A remedy for this has been stop hospitals from procuring the medicine from stockists directly, and instead routing it through the DCs office or the CMO. This is meant to solve ‘indiscriminate usage’ of the drug and prevent stock piling, there is a lot of discretionary allocation being reported across states. Between hoarding by stockists and lack of transparency by the government officials, the hospitals and caregivers are the ones running from pillar to post.

This artificial shortage being created is leading to longer duration of stay in hospitals for many, at a time when beds are in short supply. The government must streamline this process of allocation and build in absolute transparency, so that the long queues in front of distributor offices can be avoided.

A district level helpline number just for Remdesivir usage is highly needed till the supply situation is addressed. This will at the least put some functionaries through an institutional line between the care-givers and the authorities.

Reduce Effort For People To Motivate Them For Vaccination

The biggest tool in the hands of the state at this point is to vaccinate the population as soon as possible, because despite all efforts it will be impossible to be fully prepared in terms of public vigilance or health infrastructure. With the new policy in place, the state has also declared that it will provide vaccines free of cost through government channels, for the 18-44 year old population. While the government has already placed the orders for the vaccine, the supply pipeline is unlikely to be cleared before mid-May.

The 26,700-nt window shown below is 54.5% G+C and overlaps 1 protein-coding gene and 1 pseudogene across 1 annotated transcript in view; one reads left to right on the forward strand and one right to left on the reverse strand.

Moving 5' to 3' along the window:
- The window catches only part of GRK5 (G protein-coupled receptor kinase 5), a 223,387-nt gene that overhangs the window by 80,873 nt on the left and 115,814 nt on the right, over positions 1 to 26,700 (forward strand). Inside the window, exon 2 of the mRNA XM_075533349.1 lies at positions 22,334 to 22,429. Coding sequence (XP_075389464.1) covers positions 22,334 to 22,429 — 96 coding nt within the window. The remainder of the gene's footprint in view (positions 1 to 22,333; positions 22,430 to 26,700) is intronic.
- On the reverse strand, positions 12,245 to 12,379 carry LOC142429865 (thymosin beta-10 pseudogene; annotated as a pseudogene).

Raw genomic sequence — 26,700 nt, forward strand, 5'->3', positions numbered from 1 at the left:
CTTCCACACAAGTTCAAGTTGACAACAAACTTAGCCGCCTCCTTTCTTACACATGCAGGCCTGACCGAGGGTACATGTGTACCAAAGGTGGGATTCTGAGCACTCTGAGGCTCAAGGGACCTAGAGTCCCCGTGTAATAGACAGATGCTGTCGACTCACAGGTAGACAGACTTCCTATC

Even in the above 45 year old age cohort, there are repeated cases of centres running out of vaccines and people having to make multiple trips. There is also an increased fear of getting vaccinated at hospitals, due to the fear of getting infected. Vaccine hesitancy continues to be under-reported, with even health care workers delaying doses due to fear of adverse effects and low risk perception.